b) You need to spread the stock component of your portfolio across various industry groups and among 25 to 35 individual stocks or a broad based mutual fund. I think an investor with a 20-or 30-year time horizon would be OK with a single stock making up 20 percent of a portfolio. Conversely, an investor in his or her sixties should keep individual stock weightings to 2 percent to 15 percent of the portfolio.

7. Timing: Smart investors take advantage of volatile markets in two important ways:

a) smart investors step up to the plate to buy, even if everyone is shouting 'sell.' Even if you get nervous and move some of your cash or bonds, make sure that you are putting at least something into stocks or stock mutual funds during the rough patches and

b) smart investors use volatile markets to upgrade portfolios. Smart investors don't miss the future by looking at the past. They take their lumps, learn their lessons, and do what they can to position their portfolios for the market's inevitable upturn. That means smart investors use volatile markets to trim their deadwood and buy those stocks that they always wanted to own if they got cheap enough."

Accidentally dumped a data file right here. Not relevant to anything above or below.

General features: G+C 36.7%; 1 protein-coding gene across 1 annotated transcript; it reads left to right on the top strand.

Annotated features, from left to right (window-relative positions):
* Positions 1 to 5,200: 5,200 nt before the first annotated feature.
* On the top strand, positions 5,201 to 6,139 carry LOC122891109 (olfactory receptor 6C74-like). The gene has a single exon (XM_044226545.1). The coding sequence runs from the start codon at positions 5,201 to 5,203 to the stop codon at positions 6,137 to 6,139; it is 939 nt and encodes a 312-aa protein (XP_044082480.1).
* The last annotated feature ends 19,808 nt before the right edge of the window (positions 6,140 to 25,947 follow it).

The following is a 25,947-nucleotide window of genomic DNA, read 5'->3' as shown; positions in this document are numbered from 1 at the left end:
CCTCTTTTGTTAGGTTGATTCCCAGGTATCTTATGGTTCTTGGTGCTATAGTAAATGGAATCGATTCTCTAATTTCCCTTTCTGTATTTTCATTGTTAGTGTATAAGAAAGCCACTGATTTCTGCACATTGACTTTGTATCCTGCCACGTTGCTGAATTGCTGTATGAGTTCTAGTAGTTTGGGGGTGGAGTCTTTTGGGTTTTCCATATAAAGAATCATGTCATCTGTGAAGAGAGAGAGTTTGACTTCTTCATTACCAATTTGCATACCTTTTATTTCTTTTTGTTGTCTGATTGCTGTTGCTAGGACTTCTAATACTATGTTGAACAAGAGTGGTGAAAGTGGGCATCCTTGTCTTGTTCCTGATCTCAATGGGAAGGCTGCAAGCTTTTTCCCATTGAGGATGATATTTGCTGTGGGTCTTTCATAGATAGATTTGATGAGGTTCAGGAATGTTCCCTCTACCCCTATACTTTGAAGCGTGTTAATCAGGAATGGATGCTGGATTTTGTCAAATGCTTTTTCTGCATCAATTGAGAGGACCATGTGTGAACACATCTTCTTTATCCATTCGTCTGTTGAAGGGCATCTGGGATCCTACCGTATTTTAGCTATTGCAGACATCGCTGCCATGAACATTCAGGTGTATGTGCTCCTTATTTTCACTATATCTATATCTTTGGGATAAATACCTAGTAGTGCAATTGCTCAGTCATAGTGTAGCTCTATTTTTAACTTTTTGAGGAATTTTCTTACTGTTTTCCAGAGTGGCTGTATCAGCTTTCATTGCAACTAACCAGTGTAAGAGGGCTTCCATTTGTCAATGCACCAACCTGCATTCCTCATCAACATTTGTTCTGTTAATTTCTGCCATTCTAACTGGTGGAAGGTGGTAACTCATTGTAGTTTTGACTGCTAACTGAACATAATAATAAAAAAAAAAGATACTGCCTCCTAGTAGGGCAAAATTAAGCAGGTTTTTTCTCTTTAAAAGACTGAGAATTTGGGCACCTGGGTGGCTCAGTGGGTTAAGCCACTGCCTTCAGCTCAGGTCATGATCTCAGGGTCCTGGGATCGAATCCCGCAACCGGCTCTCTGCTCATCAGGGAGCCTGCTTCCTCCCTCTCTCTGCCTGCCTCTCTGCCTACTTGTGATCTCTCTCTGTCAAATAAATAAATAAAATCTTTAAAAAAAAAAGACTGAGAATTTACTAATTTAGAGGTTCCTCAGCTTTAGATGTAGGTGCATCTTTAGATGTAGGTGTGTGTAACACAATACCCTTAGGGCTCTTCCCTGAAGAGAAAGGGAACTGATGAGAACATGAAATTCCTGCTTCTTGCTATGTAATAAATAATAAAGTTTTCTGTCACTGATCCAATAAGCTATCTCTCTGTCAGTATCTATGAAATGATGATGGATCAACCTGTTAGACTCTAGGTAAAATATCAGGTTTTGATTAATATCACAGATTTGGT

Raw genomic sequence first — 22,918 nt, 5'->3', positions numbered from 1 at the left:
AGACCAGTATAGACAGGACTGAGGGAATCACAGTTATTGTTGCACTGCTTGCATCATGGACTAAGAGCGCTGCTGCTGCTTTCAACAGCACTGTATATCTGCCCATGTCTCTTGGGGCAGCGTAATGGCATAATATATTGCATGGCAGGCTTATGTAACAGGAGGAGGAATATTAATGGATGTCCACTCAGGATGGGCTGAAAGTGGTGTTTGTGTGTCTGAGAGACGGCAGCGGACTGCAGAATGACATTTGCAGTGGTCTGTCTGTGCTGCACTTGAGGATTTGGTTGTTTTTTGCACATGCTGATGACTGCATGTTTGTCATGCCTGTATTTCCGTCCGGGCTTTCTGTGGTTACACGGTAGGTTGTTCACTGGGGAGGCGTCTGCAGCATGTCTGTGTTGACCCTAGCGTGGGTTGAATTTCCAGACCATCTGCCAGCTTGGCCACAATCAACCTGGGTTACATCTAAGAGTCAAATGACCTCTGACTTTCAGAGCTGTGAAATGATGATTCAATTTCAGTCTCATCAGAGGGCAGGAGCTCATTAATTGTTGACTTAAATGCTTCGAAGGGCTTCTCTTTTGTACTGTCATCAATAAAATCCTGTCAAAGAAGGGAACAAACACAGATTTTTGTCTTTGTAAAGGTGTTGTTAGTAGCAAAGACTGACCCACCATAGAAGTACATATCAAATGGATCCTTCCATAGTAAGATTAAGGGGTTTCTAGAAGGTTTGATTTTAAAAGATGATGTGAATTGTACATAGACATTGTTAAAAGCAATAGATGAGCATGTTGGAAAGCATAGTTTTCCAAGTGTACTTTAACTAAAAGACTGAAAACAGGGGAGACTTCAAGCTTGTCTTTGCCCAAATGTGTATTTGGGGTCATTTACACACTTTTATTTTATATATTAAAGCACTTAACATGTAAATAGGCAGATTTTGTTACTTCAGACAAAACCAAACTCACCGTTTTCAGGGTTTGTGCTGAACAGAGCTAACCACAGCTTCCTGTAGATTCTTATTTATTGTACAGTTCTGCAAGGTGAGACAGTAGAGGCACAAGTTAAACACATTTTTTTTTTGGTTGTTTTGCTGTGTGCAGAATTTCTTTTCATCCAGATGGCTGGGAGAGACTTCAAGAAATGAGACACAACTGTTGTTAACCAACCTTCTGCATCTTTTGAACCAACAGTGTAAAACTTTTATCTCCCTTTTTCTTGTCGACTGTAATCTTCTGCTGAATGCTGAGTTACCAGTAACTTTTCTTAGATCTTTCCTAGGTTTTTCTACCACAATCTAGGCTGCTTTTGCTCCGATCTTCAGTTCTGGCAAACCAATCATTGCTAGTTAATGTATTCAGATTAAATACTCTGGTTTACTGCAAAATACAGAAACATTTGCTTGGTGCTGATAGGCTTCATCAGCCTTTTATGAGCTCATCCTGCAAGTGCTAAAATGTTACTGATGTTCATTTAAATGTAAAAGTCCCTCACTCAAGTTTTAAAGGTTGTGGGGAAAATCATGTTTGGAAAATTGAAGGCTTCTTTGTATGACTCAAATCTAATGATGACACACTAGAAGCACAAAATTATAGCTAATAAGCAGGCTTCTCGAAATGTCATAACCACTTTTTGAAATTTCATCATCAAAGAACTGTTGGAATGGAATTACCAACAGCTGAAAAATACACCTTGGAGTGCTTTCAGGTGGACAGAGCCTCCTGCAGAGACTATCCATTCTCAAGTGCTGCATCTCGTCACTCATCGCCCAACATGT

Ibbotson Associates, a Chicago research firm, suggests that "adding precious metals to a portfolio of U.S. equities, bonds, and Treasury bills would modestly improve long-term returns without adding risk to a portfolio. An asset allocation of 7.1% to metals would increase the expected return on a conservative portfolio by 0.2%. A 12.5% allocation in a moderate portfolio would add 0.4% to the expected return. Indeed, the performance of an equally-weighted gold/silver/platinum portfolio is actually closer to fixed-income assets than to equities over the period from 1972 to 2004."